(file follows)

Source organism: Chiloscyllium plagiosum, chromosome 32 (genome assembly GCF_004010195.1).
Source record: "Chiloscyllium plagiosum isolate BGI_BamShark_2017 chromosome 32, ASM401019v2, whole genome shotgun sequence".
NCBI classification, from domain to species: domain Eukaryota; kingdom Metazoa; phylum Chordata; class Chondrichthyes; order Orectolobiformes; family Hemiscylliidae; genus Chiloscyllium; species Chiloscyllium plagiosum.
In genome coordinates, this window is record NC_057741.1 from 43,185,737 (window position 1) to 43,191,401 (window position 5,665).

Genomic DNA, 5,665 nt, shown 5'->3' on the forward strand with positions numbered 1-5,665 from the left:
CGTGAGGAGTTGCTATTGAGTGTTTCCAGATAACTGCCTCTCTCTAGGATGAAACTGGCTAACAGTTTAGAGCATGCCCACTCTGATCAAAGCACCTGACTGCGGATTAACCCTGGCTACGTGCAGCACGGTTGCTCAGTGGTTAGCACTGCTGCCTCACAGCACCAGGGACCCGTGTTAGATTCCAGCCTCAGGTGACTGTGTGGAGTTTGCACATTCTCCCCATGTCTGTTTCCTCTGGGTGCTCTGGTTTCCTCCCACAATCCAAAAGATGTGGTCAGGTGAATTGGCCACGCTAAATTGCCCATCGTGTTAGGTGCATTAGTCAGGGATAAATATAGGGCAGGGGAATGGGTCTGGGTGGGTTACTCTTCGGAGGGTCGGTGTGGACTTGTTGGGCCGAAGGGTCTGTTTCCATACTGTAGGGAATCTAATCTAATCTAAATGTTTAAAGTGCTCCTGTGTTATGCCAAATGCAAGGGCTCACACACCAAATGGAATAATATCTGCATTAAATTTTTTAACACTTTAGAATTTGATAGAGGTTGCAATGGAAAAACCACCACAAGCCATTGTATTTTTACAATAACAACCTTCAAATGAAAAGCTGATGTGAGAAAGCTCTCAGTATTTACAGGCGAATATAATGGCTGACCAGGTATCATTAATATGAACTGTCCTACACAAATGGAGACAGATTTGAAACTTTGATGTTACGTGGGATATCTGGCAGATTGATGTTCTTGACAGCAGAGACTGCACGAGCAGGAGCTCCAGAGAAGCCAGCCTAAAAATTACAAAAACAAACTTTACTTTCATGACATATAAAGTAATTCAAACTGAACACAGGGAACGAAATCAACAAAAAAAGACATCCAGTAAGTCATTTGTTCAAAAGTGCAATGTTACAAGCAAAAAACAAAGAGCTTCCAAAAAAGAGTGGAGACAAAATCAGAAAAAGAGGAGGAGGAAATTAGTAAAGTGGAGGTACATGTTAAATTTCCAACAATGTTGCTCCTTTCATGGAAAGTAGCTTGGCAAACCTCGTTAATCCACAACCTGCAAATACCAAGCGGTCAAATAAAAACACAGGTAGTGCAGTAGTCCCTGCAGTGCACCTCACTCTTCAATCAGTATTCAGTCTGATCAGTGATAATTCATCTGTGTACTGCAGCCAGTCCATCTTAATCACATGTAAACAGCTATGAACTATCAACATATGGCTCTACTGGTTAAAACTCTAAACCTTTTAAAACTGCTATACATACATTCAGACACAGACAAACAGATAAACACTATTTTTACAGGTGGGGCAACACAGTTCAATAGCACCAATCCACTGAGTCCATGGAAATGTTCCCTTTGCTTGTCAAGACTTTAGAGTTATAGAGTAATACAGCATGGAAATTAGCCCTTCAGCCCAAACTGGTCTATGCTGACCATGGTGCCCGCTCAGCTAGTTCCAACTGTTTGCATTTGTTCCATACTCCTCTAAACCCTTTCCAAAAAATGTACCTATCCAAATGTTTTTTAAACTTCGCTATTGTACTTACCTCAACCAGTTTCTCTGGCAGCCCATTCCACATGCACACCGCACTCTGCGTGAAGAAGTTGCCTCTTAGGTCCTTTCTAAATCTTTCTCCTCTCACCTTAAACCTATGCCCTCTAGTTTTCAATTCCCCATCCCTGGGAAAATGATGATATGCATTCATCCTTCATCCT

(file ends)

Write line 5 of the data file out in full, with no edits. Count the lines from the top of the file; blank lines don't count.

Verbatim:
Genomic DNA, 5,665 nt, shown 5'->3' on the forward strand with positions numbered 1-5,665 from the left: